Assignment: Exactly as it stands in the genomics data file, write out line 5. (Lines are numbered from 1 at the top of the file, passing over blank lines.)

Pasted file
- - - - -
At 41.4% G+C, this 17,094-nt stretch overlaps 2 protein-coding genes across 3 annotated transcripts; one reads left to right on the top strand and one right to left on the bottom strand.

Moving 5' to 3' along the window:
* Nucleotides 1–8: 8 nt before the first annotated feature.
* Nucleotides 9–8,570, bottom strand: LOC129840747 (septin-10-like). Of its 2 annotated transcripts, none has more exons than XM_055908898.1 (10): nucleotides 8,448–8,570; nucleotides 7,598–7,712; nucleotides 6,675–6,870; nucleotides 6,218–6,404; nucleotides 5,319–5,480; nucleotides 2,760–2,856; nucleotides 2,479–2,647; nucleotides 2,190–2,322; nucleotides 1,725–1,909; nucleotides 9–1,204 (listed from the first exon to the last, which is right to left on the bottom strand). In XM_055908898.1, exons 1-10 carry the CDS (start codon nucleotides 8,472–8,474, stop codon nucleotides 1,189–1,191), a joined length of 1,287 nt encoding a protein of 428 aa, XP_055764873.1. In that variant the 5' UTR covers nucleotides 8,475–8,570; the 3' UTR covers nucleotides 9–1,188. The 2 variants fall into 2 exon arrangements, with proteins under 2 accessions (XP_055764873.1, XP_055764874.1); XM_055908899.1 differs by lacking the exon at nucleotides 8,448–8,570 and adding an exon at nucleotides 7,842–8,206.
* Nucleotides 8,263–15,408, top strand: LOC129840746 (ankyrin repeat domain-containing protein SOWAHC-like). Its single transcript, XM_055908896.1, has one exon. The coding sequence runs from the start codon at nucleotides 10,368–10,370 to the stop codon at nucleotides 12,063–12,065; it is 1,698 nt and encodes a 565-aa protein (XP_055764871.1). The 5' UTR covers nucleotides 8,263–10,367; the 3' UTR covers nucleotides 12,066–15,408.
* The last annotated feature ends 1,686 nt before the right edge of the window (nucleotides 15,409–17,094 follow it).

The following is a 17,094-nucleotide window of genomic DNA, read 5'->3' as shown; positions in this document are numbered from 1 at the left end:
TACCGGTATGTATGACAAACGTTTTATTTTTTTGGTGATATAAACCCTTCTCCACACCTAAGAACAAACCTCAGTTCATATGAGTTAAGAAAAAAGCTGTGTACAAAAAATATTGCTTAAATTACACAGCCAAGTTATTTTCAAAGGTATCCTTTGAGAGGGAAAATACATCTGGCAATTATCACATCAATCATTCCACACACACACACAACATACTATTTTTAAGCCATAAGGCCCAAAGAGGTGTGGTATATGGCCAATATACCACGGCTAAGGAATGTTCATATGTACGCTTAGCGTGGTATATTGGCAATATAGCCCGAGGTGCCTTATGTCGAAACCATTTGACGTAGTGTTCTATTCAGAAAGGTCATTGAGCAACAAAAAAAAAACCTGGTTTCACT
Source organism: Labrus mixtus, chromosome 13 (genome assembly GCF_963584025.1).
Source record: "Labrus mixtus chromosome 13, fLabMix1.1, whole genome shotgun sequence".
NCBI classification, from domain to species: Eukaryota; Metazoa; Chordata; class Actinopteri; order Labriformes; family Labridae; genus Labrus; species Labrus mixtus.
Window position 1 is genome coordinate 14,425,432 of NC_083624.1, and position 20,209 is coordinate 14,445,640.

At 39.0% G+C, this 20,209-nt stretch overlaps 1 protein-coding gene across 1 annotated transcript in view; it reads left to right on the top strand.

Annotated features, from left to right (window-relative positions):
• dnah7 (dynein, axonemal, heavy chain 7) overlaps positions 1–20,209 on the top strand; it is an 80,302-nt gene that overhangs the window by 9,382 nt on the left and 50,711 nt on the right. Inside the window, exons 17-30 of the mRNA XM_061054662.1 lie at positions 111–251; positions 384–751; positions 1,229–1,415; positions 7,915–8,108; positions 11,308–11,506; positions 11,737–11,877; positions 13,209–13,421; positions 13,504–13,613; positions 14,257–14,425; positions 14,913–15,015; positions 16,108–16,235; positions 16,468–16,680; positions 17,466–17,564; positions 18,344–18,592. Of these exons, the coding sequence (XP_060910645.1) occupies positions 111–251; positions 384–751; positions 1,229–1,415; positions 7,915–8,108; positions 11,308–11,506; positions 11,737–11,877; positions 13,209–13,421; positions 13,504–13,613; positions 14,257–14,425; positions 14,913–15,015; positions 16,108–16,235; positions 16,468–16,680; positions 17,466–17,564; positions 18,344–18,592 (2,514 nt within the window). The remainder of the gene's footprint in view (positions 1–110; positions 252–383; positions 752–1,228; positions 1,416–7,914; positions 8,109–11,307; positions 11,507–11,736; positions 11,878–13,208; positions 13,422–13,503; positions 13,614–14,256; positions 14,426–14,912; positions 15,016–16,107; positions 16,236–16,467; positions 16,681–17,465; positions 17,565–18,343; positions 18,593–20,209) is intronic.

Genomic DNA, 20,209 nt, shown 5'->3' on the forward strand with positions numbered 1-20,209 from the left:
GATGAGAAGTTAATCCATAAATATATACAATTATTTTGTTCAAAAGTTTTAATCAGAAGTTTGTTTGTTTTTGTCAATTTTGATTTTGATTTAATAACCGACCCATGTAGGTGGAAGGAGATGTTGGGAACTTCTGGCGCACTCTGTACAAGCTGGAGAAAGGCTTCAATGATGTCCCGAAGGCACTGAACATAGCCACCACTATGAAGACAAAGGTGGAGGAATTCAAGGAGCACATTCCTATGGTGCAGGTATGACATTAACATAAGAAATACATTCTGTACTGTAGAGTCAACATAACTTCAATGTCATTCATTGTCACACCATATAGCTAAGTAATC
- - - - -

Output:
* Nucleotides 8,263–15,408, top strand: LOC129840746 (ankyrin repeat domain-containing protein SOWAHC-like). Its single transcript, XM_055908896.1, has one exon. The coding sequence runs from the start codon at nucleotides 10,368–10,370 to the stop codon at nucleotides 12,063–12,065; it is 1,698 nt and encodes a 565-aa protein (XP_055764871.1). The 5' UTR covers nucleotides 8,263–10,367; the 3' UTR covers nucleotides 12,066–15,408.